Methods

Study sample

The characteristics of the participants are presented in Table 1. This study departed from the data collection of the WHO Multi-Country study on women’s health and life events involving 15 sites in ten countries [18], where the procedure is described in more detail. The Ethiopian site included women residing in the Butajira Rural Health Program (BRHP) area 130 km south of Addis Ababa, age between 15 and 49 years, found in the list of women in the BRHP database and living in the site at least for the last three months [2, 18, 19]. Women who were still living in the demographic surveillance site of Butajira Rural Health Program, 130 km south of Addis Ababa, and had given live birth within one year (N = 561, out of N = 3016) after the baseline interview, were included in this follow-up study and were thus re-visited during 2012. After excluding women who out-migrated, women who lost the index child to death, and women who had not given birth within one year or were pregnant with the child at the timing of the interview, 358 mothers remained in the study. Data were collected through face-to-face interviews at mothers’ homes in 2002 and 2012 by trained female interviewers (women who had completed high school).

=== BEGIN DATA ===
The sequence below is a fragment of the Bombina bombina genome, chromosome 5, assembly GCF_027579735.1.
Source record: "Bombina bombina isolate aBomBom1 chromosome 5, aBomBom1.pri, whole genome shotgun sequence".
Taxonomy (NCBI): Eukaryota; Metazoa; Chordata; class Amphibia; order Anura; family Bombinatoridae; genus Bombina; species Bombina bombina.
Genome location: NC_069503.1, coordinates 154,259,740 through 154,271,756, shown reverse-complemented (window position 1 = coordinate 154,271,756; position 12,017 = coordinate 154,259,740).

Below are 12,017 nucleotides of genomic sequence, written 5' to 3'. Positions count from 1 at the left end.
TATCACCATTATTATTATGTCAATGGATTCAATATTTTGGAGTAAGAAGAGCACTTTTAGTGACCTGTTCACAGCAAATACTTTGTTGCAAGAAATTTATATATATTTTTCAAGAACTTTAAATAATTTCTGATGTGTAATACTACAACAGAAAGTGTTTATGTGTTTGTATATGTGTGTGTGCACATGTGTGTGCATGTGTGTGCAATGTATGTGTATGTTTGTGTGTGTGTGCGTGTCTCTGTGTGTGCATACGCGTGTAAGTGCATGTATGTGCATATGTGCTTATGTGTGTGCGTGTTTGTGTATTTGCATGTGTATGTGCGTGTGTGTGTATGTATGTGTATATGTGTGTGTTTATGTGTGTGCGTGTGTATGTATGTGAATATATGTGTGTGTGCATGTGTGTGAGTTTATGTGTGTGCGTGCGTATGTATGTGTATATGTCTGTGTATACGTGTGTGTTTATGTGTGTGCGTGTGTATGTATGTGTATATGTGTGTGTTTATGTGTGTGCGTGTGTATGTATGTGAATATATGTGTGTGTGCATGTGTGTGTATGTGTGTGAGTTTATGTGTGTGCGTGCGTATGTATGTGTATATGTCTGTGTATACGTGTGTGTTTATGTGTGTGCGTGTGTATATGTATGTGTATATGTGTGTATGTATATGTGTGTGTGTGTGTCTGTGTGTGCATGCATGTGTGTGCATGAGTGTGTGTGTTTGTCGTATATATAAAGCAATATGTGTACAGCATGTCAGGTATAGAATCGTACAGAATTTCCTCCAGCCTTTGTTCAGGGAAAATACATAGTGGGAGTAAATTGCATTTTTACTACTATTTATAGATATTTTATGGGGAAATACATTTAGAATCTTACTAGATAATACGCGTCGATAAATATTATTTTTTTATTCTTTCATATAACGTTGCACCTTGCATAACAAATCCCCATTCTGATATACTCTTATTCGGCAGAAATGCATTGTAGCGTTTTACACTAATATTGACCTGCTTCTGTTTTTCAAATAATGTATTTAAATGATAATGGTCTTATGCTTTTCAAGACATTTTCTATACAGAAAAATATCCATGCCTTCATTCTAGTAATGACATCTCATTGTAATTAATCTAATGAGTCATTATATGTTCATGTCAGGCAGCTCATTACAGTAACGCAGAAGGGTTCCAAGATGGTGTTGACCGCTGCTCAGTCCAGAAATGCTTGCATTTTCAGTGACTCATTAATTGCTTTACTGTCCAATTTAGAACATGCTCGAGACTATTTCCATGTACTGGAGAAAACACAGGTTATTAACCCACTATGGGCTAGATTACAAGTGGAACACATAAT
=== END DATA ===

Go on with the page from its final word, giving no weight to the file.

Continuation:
Table 1

Sociodemographic characteristics of the mothers at 2012 (n = 358)

Variable

Category

Percent

Religion %

Muslim

88.5

Christian (all types)

11.5

Education %

Illiterate:

86.6

≥ Elementary:

13.4

Marital status %

Married

94.7

Divorced

1.1

Widowed

4.2

Residency %

Rural

91.1

Urban

8.9

Poverty status %

Poor

30.2

Moderate

40.5

Better off

29.3

Questionnaires

Sociodemographic